Designmatters was invited by the United Nations Population Fund (UNFPA) to partner in developing a campaign with a powerful call-to-action for achieving the goals set forth in the Programme of Action of the International Conference on Population and Development (ICPD), specifically the agenda guiding UNFPA’s mandate to advance the human rights of young people and ensure meaningful youth participation in decision-making processes.
In this transdisciplinary studio hosted by the Graphic Design Department, students were challenged to create a strong integrated campaign, across several different vehicles, to advocate for young people’s rights to health, education, protection, respect and participation in decision making for their future.
“I hope that as designers you realize the power you have in being able to convey messages and that you will continue to carry on these issues and use your skills to make the world a better place. You’ve already gotten off to a fantastic start.”
- Prateek Awasthi, Adolescent and Youth Programme, United Nations Population Fund
There are over 1.8 billion people aged 10–24 years in the world today, making it the largest generation in history. In most developing countries, this generation of young people comprises more than a third of their country’s population. In fact, close to 90% of all young people live in developing countries, where they face disproportionately high levels of poverty and unemployment. Young people are the most significant demographic group in developing countries and are likely to remain so in the coming decades.
The Programme of Action of the International Conference on Population and Development (ICPD) is unfinished business in many regions of the world. Despite progress on most Millenium Development Goals, maternal mortality still lags behind. Poor, rural and uneducated women still lack options and access to family planning services. Child marriage is still widespread in many parts of the world. Complications from pregnancy continue to the the leading cause of mortality among adolescent girls aged 15–19. Young people aged 15–24 account for 40% of all new HIV infections, and in sub-Saharan Africa, young women make up 71% of pepole living with HIV. Across all economic strata, many adolescent girls and young women worldwide live under the constant threat of violence and abuse, and globally up to 50 percent of sexual assaults are committed against girls under age 16.
Amidst all these challenges, young people themselves represent a huge asset with their agency and leadership skills. In the past few years, political momentum has been building, putting young people high on the global agenda. This generation of young people is more interconnected than ever before and is getting better at representing their issues and demanding change. Countries cannot afford to postpone investments in adolescents and youth, their most promising assets.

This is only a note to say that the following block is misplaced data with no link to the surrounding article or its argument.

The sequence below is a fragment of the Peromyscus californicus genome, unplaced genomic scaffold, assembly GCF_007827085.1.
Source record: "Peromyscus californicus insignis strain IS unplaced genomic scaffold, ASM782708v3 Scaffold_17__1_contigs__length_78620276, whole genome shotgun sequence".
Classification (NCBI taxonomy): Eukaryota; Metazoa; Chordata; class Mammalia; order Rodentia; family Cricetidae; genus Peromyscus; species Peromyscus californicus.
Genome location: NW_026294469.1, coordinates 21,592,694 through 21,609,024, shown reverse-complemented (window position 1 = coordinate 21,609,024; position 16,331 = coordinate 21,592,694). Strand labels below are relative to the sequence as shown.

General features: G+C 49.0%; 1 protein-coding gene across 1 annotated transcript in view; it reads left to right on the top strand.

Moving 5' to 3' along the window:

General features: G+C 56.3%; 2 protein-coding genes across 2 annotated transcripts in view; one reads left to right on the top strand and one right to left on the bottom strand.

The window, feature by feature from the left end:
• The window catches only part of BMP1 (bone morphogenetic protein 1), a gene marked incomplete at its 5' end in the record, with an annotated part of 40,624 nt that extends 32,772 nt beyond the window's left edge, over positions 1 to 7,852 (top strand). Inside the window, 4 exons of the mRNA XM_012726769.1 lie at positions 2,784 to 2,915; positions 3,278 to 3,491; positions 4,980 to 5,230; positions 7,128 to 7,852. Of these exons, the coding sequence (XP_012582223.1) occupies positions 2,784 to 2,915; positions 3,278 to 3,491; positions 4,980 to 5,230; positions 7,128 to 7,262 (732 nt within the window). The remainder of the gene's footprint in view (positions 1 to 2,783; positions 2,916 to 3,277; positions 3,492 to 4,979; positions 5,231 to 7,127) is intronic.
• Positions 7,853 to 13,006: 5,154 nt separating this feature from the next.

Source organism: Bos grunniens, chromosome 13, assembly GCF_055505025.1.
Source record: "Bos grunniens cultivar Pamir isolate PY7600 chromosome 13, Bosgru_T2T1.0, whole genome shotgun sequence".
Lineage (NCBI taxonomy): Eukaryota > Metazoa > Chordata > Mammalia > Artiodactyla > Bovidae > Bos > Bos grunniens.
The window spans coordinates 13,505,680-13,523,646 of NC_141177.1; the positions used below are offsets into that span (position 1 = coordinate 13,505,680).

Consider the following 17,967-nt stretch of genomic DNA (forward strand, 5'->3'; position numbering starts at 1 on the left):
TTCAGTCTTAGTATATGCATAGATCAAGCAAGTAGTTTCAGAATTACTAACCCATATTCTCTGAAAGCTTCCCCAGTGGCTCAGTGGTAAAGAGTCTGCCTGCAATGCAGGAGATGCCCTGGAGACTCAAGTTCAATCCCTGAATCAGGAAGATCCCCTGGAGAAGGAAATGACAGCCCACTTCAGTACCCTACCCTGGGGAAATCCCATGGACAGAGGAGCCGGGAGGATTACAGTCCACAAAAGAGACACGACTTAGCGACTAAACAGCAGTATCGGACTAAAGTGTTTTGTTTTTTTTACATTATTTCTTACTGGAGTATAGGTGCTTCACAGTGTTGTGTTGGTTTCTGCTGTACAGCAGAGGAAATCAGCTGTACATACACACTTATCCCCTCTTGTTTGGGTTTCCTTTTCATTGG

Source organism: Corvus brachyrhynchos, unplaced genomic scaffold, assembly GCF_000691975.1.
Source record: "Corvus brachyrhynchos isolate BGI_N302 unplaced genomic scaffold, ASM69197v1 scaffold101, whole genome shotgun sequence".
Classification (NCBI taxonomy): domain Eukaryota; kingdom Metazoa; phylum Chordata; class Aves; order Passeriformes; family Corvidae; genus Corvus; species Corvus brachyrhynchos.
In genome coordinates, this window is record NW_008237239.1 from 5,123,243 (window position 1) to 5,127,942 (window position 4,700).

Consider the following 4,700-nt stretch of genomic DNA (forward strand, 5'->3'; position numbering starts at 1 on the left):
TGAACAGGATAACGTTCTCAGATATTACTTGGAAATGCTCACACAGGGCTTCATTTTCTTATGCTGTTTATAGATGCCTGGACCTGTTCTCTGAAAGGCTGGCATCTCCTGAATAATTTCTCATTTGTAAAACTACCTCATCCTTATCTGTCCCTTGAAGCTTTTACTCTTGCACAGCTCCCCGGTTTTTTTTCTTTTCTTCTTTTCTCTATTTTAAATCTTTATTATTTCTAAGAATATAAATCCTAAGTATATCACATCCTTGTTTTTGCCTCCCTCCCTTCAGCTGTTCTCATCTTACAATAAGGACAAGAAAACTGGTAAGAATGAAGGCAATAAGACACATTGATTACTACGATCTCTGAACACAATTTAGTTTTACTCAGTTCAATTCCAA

A multi-disciplinary team of students, led by faculty from the Graphic Design Department, were asked to address the challenge of designing a persuasive and sophisticated visual campaign to advance the UNFPA agenda around advocacy for improving the status of youth, as well as support the presence of UNFPA at the United Nations Conference on Sustainable Development (Rio +20) in June 2012.
The campaign would aim to bring to life, through various print and media-based solutions, the voice and perspective of youth around the world, with the goal of provoking a forward-looking call-to-action around many of the of advocacy objectives that have been a part of the 2011 International Year of Youth. Special focus was paid to advancing key issues such as universal access to sexual and reproductive health and reproductive rights, particularly for adolescent girls, global youth activism and participation in the decision-making affecting them.
“This is profound work that you [students] are doing. This education you’re getting is about developing skills and your own creative capacities, but your understanding of its force and potential to make the world a better place takes it to the next level.”
- Lorne Buchman, President, Art Center College of Design
A key instrument of the students’ research and data collection came from a United Nations (UN) report titled “Monitoring of Population Programmes, Focusing on Adolescents and Youth,” a document drafted as a follow-up to the recommendations of the International Conference on Population and Development in 1994.
The first step for the students was to extract a strong message from the information provided in the report—a message that had to perform double duty as both a call-to-action to UN officials as well as a message to global youth that they have a voice and that the UN will advocate on their behalf. Once the message was chosen, the students then established a visual brand for the campaign that would work across multiple mediums. As the class continued, the students split into three groups—print and collateral, interactive and motion— to seamlessly apply the brand across three different mediums.
“The speech bubble represents giving voice to the youth. We wanted to give them a platform to be heard, to say what they’ve been wanting to say and to argue for themselves. We don’t want this to be a campaign that is implemented on them.”
- Heather Grates, Graphic Design student
Print & Collateral
Student team: Andrew Chen and Heather Grates
When establishing a logo, the students sought to create an identity that helped youth feel empowered and that conveyed the message that the UN can be a platform for youth to voice their concerns. After much consideration, they decided that a pencil was an apt metaphor for giving youth a voice—the acts of writing, drawing and erasing are all evocative of taking control of a situation.